Are employees in senior management positions eligible for service charges?
Employers are required to distribute service charges equally between all employees, without discriminating between employees working in different positions. Although employees in senior management positions were excluded from the distribution of service charges when the Bill on Sixth Amendment was initially proposed to the Parliament, this exclusion was not provided for in the Act when it was passed by the Parliament.
The Sixth Amendment defines the phrase “all employees” as employees directly and indirectly involved in providing services. In effect this means, if an employee is based at the resort, service charges collected must be distributed to the employee, irrespective of the employee’s seniority in the organisation, i.e. whether the employee is a senior management employee or not.
Do employers have to include employees on probation when distributing service charges?
Sixth Amendment provides that employees on probation are also eligible to all rights stipulated under Sections 32 to 57 of the Employment Act. Provisions relating to service charges are included in Section 52 of the Employment Act. Thus, employees on probation will also be eligible to service charges in accordance with the Act.
What would happen if a resort operator collects service charges from all outlets (including outsourced facilities)?
The vital point to note is that the burden to distribute service charge collected among all their employees lies with the employer.
As such, it will be the responsibility of the employer (in case of an outsourced diving facility, the operator of the outsourced diving facility) to distribute service charges collected by such outsourced facility among the employees of the outsourced unit.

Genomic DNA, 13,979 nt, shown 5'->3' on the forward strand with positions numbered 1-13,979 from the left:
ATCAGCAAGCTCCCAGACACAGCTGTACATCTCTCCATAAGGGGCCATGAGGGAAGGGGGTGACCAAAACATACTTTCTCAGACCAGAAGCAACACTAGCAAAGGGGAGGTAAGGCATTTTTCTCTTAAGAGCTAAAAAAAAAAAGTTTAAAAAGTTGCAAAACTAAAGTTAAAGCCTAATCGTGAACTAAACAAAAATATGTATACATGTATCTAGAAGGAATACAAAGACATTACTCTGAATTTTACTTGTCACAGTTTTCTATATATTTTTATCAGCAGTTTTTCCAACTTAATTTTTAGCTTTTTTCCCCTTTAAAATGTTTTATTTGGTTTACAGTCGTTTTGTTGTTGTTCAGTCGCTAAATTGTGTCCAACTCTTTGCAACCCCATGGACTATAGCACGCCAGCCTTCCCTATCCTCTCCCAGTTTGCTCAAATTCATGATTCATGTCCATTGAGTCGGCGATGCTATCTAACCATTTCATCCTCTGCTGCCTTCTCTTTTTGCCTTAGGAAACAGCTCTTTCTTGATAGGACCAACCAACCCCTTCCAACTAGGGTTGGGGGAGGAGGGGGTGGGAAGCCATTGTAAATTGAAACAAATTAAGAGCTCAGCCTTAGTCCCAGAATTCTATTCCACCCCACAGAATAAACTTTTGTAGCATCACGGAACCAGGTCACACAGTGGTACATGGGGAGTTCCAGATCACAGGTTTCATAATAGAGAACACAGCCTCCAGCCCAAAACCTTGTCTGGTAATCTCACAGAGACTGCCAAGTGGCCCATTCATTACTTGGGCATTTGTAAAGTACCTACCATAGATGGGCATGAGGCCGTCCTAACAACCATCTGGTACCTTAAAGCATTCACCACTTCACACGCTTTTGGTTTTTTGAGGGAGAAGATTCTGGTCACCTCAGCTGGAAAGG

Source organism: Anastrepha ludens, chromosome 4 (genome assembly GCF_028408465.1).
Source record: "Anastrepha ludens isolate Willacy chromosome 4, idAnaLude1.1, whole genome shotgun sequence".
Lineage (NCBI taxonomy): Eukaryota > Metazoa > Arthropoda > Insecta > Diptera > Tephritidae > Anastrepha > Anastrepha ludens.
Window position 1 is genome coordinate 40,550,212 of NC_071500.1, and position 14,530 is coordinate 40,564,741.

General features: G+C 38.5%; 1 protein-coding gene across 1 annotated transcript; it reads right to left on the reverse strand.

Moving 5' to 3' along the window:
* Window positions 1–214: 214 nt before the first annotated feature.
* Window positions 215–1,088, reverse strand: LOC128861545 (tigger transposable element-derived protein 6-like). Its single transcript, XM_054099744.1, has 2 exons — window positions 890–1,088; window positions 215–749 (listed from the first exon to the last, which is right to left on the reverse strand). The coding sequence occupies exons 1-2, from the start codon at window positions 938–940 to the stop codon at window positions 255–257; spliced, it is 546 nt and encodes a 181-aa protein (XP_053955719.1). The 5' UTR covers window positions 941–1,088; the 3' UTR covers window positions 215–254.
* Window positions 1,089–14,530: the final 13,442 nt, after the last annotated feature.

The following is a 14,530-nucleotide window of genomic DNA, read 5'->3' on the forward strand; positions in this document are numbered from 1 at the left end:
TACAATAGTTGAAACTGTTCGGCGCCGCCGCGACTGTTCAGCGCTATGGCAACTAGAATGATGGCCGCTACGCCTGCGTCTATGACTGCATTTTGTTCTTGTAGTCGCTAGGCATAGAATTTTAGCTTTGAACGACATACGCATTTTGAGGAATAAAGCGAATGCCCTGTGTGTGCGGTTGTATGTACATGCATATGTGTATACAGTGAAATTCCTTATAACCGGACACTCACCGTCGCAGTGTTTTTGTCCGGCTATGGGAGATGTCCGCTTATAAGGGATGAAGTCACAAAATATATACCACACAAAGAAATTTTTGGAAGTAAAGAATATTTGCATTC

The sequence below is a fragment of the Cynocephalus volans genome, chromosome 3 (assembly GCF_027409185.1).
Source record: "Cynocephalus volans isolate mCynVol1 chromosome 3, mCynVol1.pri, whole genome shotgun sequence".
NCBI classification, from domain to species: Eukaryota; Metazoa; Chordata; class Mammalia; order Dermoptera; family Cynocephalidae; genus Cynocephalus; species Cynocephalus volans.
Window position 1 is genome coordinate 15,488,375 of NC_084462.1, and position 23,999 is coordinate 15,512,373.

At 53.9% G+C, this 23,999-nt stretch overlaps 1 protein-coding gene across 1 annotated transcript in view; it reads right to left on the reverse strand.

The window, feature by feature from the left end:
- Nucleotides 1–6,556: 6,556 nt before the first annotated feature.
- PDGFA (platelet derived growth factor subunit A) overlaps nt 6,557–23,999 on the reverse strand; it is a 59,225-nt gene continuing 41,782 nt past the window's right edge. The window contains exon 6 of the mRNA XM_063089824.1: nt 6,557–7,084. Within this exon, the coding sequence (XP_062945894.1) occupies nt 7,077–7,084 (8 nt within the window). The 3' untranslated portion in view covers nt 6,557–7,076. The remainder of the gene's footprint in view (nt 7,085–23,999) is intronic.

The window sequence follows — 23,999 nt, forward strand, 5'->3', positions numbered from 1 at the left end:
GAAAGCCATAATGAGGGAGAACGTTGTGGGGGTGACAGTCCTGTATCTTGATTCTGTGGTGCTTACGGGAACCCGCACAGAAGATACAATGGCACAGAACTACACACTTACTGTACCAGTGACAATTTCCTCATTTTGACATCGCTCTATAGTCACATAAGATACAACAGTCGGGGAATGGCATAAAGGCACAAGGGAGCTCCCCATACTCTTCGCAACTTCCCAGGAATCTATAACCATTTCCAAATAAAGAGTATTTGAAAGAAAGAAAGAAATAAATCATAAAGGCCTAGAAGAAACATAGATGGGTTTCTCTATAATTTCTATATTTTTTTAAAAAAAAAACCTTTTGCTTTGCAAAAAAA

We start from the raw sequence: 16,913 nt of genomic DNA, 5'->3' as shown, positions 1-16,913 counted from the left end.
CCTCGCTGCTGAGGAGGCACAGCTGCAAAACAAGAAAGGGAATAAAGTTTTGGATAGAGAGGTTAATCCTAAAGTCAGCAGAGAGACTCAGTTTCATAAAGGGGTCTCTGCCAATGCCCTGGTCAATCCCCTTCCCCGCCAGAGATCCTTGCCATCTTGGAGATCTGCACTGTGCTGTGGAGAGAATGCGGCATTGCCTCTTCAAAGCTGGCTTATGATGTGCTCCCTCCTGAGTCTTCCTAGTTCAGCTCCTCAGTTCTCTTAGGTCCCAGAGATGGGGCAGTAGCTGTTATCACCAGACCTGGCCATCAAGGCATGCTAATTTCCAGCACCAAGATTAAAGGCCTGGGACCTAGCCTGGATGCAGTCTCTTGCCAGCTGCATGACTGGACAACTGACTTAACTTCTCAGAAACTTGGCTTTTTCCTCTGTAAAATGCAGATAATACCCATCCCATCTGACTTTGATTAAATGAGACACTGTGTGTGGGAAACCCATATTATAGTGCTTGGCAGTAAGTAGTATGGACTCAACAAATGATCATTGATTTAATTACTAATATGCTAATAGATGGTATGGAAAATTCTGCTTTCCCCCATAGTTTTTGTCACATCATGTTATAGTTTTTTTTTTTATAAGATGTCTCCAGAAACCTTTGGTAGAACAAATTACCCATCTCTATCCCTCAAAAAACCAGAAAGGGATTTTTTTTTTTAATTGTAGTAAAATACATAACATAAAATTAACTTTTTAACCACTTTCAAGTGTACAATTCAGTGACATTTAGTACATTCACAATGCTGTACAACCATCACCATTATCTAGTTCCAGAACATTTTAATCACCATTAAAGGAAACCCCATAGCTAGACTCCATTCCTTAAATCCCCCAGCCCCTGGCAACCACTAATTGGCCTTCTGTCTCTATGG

Where a resort collects service charge with respect to the outsourced facility for ease of administration, necessary arrangements should be made between the operator of the outsourced unit and the resort operator to facilitate proper distribution of the service charges collected in relation to the services provided by the outsourced unit.
Are there any record maintenance requirements relating to service charges?
Employers are required to maintain monthly records relating to service charges, including the total service charge received, amount entitled to each employee, the amount distributed and the number of employees to whom service charges were distributed.
Employers are also required to submit the aforementioned records to the Labour Relations Authority and the Maldives Inland Revenue Authority twice every year in accordance with the Regulation made by the Labour Relations Authority. Further, records relating to service charges must be maintained in a readily available form, so that such information can be communicated to the Labour Relations Authority, in accordance with any such instructions of the Labour Relations Authority.
If employers fail to distribute service charges and maintain records relating to service charges, are employers subject to any penalties?
If an employer fails to collect 10% service charge from all the services provided by the businesses operating in the tourism industry and fails to distribute service charge collected equally between all the employees, in accordance with the Amendment, such an employer may be fined for an amount not more than MVR 100,000.
If an employer fails to maintain records of service charge collected and fails to submit such records to the Labour Relations Authority and Maldives Inland Revenue Authority in accordance with the Amendment, such an employer may be fined for an amount not more than MVR 50,000.
What is the commencement date for the rules relating to service charges?
Rules relating to service charges included in the Sixth Amendment will come into effect on 1 January 2021.
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The answers to the above questions are produced here for general information purposes only. For specific advice on your legal matters, please contact the following members of our team: